That’s all confidence really is.

Being able to implicitly trust all the things you have, no matter how overwhelming the odds.

So while on paper I’m as broke as piano in a burning barn, I completely accept where I am and I know in my bones that who I am and what I’ve got is more than a match for the circumstances I find myself in.

Aug 25

flickr_com_photos_uaeincredible_1458303830On Saturday evening I found myself on a bar stool swigging a beer and chomping on a rump steak burger, medium rare.

This kid and his dad came in and sat on the 2 stools right next to me, and I spent the next 30 minutes hearing snippets of their conversation.

The young guy must have been 18, but to my advanced years he looked about 3.  Handsome, well dressed and full of life, I heard him tell his Dad that he knew he’d be successful and wealthy.  “I know I will. I just know I will.”

I heard him tell his Dad his big plan – how he was going to retake his A-Levels, then get a job in an advertising or marketing agency, didn’t matter which because he’d just learn what they did and move on, then start up a DJ business and open his own club.  He was bursting with ideas, and was certain in his future success, but something in what he was saying was niggling me.

His stoicism.

He was reeling off a list of things that he planned on doing, but none of it seemed personal.  He could have been reading from the phone book.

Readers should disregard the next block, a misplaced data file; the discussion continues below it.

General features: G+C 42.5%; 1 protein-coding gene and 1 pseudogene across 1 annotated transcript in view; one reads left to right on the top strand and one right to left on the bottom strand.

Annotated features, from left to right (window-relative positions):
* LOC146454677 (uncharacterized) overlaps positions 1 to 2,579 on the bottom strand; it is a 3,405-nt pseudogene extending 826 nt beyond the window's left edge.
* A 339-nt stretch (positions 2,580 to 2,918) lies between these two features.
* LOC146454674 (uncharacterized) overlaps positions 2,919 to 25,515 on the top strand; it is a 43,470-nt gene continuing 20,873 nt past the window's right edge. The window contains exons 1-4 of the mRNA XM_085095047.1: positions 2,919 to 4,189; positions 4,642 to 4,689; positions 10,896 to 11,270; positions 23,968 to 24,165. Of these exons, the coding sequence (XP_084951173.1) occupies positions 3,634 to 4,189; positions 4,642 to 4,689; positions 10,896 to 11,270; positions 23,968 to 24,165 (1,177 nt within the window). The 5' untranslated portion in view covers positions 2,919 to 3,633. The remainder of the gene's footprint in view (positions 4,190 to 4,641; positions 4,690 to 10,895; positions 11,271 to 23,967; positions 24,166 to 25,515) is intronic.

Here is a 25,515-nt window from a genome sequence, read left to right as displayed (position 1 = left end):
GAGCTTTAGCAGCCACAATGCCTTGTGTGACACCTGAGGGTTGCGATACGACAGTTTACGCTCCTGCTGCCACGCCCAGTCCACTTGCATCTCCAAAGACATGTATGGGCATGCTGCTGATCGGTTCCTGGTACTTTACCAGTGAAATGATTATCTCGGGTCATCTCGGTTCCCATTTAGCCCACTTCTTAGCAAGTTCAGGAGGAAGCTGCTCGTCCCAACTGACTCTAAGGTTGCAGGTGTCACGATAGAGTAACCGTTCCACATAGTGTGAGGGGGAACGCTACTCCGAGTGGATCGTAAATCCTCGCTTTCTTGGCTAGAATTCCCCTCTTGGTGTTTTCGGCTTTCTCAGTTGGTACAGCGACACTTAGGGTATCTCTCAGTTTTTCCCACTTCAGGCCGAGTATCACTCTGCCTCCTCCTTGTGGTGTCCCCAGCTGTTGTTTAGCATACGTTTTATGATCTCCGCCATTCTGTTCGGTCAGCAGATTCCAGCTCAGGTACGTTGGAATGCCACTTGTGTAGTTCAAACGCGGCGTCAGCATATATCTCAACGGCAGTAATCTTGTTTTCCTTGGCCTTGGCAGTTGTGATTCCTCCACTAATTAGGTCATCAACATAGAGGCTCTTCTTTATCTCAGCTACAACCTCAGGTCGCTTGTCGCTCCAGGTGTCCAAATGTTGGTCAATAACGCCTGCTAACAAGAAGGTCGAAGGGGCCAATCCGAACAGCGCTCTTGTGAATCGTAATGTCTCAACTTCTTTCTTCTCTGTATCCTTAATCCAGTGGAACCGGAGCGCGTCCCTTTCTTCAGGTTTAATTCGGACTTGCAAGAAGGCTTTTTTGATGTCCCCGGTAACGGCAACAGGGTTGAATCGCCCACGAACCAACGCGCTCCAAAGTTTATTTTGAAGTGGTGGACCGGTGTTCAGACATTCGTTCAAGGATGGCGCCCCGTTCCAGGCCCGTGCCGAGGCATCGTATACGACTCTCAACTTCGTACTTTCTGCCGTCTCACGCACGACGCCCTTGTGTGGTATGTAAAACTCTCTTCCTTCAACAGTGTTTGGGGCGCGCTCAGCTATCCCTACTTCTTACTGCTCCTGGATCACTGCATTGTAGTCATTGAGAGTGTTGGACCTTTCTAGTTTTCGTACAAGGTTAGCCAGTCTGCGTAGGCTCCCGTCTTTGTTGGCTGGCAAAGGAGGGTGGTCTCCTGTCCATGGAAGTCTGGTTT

He was so focused on being successful and wealthy that it sounded to me like he’d come to believe that the end justifies the means.  He thought being successful and wealthy was an end-point in itself, a place where everything would become peachy enough for him to relax and be happy.

Success and wealth are NOT end points.  Success is simply how you define and derive meaning from what you do and wealth is just something that happens from time to time while you’re busy doing your thing.

I love how he had ideas, and I love that he was bright enough to have a plan based around those ideas.  Ideas are important.  Without ideas we’d be pushing everything around on square wheels or sitting in front of Fox News.

Ideas are particularly important for a generation of workers who are competing more than ever to get into the workplace and find meaningful work.

The folks over at Brazen Careerist have understood this, putting ideas at the centre of their new site (launched today; go take a look at some amazing people who I respect to pieces).